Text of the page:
Here is one more reason the world should aim to limit warming to 1.5 degrees Celsius, a goal of the international Paris Agreement: It will help keep the tropics from becoming a deadly hothouse.
A study published Monday suggests that sharply cutting emissions of greenhouse gases to stay below that limit, which is equivalent to about 2.7 degrees Fahrenheit of warming since 1900, will help the tropics avoid episodes of high heat and high humidity — known as extreme wet-bulb temperature, or TW — that go beyond the limits of human survival.
“An important problem of climate research is what a global warming target means for local extreme weather events,” said Yi Zhang, a graduate student in geosciences at Princeton University and the study’s lead author. “This work addresses such a problem for extreme TW.”
The study is in line with other recent research showing that high heat and humidity are potentially one of the deadliest consequences of global warming.
“We know that climate change is making extreme heat and humidity more common,” said Robert Kopp, a climate scientist at Rutgers, the state university of New Jersey, who was not involved in the study. “And both of those things reduce our ability to live in a given climate.”
Kopp, who was an author of a study published last year that found that exposure to heat and humidity extremes was increasing worldwide, said a key contribution of the new work was in showing that, for the tropics, “it is easier to predict the combined effects of heat and humidity than just how hot it is.”
Zhang, along with two other Princeton researchers, Isaac Held and Stephan Fueglistaler, looked at how the combination of high heat and high humidity is controlled by dynamic processes in the atmosphere. They found that if global warming is limited to 1.5 degrees, the wet-bulb temperature at the surface can approach but not exceed 35 degrees Celsius, or 95 degrees Fahrenheit, in the tropics.
That region, a band roughly 3,000 miles from north to south that encircles Earth at the Equator, includes much of South and East Asia, Central America and Central Africa. It is home to more than 3 billion people.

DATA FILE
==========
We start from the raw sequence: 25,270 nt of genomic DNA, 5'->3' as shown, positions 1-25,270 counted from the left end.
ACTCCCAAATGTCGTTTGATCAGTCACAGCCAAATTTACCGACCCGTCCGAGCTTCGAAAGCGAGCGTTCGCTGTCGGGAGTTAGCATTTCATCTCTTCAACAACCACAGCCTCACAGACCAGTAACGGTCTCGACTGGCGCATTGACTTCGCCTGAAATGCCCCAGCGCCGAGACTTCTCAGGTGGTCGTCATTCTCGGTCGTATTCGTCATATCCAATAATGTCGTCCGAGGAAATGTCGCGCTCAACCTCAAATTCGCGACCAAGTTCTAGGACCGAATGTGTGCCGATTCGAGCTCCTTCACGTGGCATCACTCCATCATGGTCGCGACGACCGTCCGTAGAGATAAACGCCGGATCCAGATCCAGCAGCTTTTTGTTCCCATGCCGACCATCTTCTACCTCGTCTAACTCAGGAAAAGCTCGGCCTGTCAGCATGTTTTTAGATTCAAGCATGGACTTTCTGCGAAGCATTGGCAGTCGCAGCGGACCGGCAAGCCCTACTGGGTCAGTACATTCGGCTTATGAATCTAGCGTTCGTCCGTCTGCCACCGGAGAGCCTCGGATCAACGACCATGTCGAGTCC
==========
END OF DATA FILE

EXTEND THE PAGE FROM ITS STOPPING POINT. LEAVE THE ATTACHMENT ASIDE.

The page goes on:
Above a wet-bulb temperature of 35 Celsius, the body cannot cool down, as sweat on the skin can no longer evaporate. Prolonged exposure to such conditions can be fatal, even for healthy people. Lower but still high wet-bulb temperatures can affect health and productivity in other ways.
Zhang cautioned that the effect on health from her study was uncertain, since she and her colleagues looked only at how high wet-bulb temperatures would get, not how often the extremes would be reached or how long they would last. “Thorough knowledge on the health impact of intensity, frequency, and duration of high wet-bulb temperatures is needed,” she said.
The study was published in the journal Nature Geosciences.
The target of 1.5 degrees of warming was the lower of two established by the 2015 Paris Agreement among nations to fight climate change. But the world has already warmed by about 1 degree since 1900, and the ability to stay beneath the target is slowly slipping away as nations’ emissions reductions, both achieved and pledged, have fallen far short of what is needed.
A growing body of research has found that global warming so far is taking an increasing toll on human health indirectly through drought and crop failures, extreme storms and flooding, increased spread of certain insect-borne diseases and other effects.
But heat also has direct effects on the human body. Even relatively dry heat can be enough to kill people, as evidenced by the toll from heat waves in recent years. And the combination of heat and high humidity has already reached dangerous levels in parts of the world.
A study last year that looked at weather data found two sites in the tropics that have already had numerous occurrences of wet-bulb temperatures above 35 degrees, and many sites, including some along the southeastern coast of the United States, that have had TW readings from 31 to 33 degrees. But in most of the occurrences, the extreme conditions lasted only for an hour or two.
The effects of heat and humidity are worse for women, older people and those with chronic conditions like diabetes and hypertension, said Glen Kenny, a professor of physiology at the University of Ottawa who studies how the body copes with heat stress.
Work or exercise generates heat, and the body has to dissipate it. If the air temperature is higher than body temperature, the main source of cooling is through evaporation of sweat. But if the humidity reaches a point where sweat cannot evaporate, “essentially the body will gain heat,” said Kenny, who was not involved in the new study.
That stresses the cardiovascular system. “The strain that the heart is facing becomes progressively greater, especially if there’s successive days of heat exposure,” he said.
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